Just because microbes work faster in the heat and humidity of the South does not necessarily mean farmers in Arkansas cannot take advantage of them to help sequester carbon from crop residue and build soil health over time.
Soil scientists with the Arkansas Agricultural Experiment Station say the common Arkansas practice of burning crop residue after the harvest means lost nitrogen and sulfur, displaced phosphorus and potassium, and less crop residue as food for bacteria and fungi that help build soil aggregates and create slow-release nutrients.
Burning crop residue provides short-term benefits for weed control and preparing the seedbed for planting but has been found to have no long-term benefits, according to Kristofor Brye, University Professor of applied soil physics and pedology with the Arkansas Agricultural Experiment Station, the research arm of the University of Arkansas System Division of Agriculture.
There are challenges to the practice, but he says over 20 years of research, including a continuous 18-year field study, show that keeping the carbon (residue) on the field has multiple benefits.
Brye’s studies show that increasing soil organic matter and total carbon over time has the potential to improve soil quality and maintain long-term productivity of silt-loam soils in the Mississippi River Delta region.
According to Trenton Roberts, professor of soil fertility and testing for the experiment station and a soil specialist for the Cooperative Extension Service, building soil health through carbon is more difficult in the South compared to the North. He said microbes eat the crop residue as a food source and are more active in the South over the winter because the ground rarely freezes, leaving more time for them to decompose carbon-carrying organic matter.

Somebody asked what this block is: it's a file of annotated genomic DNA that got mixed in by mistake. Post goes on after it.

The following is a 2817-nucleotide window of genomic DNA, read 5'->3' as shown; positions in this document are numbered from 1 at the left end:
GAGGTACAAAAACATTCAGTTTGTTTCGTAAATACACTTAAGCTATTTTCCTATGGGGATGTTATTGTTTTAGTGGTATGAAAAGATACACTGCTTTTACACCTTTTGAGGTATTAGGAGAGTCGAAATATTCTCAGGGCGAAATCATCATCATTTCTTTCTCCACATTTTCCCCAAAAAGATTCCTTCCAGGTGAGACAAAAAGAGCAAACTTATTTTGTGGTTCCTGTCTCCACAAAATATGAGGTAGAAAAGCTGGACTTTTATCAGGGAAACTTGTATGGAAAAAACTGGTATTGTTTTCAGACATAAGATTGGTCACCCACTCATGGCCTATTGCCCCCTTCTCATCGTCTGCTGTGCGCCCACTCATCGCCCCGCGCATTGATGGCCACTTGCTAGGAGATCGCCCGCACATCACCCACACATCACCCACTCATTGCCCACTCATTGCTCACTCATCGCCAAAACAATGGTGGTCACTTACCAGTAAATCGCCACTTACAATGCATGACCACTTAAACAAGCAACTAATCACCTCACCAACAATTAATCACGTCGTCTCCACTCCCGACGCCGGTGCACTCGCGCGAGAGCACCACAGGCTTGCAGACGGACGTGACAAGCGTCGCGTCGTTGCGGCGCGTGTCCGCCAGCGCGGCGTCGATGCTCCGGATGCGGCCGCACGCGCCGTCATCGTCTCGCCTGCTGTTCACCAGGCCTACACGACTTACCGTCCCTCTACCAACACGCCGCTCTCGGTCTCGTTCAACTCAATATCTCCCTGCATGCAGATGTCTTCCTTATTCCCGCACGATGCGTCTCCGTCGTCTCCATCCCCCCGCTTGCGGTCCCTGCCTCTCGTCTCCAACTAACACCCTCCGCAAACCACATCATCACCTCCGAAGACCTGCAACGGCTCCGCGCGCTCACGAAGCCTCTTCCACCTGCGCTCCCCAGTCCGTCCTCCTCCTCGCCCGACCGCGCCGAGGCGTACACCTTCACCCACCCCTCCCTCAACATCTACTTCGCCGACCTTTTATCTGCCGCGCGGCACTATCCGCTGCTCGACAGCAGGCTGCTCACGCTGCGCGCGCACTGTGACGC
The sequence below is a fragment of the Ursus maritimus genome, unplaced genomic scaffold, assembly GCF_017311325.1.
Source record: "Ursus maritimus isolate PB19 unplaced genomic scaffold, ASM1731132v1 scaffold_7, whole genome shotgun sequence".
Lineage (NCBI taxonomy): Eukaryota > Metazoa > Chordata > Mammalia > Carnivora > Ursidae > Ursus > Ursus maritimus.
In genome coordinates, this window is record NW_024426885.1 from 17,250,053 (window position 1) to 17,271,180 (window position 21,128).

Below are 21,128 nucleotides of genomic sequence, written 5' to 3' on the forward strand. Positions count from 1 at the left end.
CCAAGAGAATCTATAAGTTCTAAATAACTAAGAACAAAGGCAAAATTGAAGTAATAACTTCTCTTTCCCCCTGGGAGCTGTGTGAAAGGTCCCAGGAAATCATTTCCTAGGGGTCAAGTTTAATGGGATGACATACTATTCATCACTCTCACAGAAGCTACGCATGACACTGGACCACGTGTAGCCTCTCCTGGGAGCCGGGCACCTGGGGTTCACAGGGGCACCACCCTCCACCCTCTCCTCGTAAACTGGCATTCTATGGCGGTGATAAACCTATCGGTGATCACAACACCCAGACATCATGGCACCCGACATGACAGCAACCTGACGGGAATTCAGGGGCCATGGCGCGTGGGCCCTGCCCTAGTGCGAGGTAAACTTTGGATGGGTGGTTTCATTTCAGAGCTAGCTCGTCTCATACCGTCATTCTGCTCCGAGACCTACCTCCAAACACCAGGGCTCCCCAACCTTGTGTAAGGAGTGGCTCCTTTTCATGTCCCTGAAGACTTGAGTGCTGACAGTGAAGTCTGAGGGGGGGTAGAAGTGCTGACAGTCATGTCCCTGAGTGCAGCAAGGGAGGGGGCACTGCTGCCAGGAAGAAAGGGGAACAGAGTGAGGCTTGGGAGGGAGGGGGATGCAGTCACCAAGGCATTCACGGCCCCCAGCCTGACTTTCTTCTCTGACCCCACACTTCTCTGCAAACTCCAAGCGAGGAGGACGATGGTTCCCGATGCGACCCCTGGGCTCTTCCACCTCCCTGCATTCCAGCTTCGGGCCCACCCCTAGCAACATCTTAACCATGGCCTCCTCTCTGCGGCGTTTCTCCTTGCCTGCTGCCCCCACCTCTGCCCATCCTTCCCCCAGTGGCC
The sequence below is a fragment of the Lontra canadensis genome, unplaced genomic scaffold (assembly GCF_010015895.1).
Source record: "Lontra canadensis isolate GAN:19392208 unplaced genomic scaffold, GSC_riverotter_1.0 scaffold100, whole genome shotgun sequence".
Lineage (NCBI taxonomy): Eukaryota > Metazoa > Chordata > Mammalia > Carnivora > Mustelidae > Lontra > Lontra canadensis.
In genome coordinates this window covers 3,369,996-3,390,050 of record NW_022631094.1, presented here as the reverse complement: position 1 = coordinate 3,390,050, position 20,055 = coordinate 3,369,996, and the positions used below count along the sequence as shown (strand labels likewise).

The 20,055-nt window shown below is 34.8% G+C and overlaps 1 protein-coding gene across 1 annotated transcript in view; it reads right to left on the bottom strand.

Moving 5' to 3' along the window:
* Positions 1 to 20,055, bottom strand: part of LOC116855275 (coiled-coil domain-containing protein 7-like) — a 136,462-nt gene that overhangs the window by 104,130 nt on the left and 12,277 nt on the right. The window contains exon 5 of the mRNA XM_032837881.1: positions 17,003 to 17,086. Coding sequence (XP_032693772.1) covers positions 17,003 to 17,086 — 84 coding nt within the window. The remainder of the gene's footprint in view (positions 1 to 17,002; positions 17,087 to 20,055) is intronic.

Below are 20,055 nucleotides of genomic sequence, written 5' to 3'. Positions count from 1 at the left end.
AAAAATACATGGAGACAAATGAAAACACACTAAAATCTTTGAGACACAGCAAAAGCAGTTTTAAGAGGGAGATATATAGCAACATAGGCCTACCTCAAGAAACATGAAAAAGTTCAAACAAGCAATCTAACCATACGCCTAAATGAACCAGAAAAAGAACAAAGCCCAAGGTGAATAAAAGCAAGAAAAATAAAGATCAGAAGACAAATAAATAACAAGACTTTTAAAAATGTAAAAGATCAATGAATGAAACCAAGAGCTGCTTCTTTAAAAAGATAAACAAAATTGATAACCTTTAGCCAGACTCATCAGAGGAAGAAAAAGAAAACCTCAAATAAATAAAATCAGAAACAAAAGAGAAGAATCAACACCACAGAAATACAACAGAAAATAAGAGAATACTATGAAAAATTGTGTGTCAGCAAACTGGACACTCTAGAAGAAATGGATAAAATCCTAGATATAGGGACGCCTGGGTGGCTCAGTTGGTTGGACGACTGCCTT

Carbon for soil aggregation
Carbon and organic matter are critical to soil aggregation, or when soil particles clump together to create spaces in the soil for organisms to thrive. They work as a sponge-like medium for holding moisture. Soils that have stable aggregates are less prone to erosion and can maintain greater levels of soil organic matter and total carbon, by physical protection, due to the decreased erosion, Brye explained.
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“The key is to make sure you have proper residue management,” Brye said. “Residue is often viewed as a nuisance. Many people want to get rid of it quickly to plant their next crop. However, we can do better than that. With proper residue management, you are putting carbon into the soil.”
Carbon, which plants obtain from the atmosphere through their leaves, stores energy in carbon-to-carbon bonds, Brye explained. He added that microbes in the soil need the energy stored in those bonds, which drives the microbial decomposition process.
“The plant is the mediator to get the carbon out of the atmosphere into the soil,” Brye said. “That is the microbe’s food source. They siphon off what they need for their bodily functions and maintain their existence, but then they release nutrients. That is an essential component of nutrient cycling in soils.”
Brye said that organisms not considered primary decomposers take advantage of the additional nutrients available for consumption and make them available for plants to take up. Some of those nutrients, however, can also be susceptible to leaching. For example, nitrogen can be converted to nitrate and leach or be denitrified and float off as a gas.
“The microbes are really the unsung, hidden aspect of keeping nutrient cycles going in the soil,” Brye said.
It may take a mindset shift and patience but implementing conservation tillage and not burning crop residue builds soil organic matter and nutrients over time in the upper level of the soil, Brye said.
It also could save a farmer about $275 per acre. Roberts calculated nutrients in crop residue from a 200-bushel acre rice crop at current fertilizer prices to be about $85 in nitrogen, about $30 in phosphorus, about $150 in potassium, and about $10 in sulfur. A link to the accompanying article on this issue can be found here.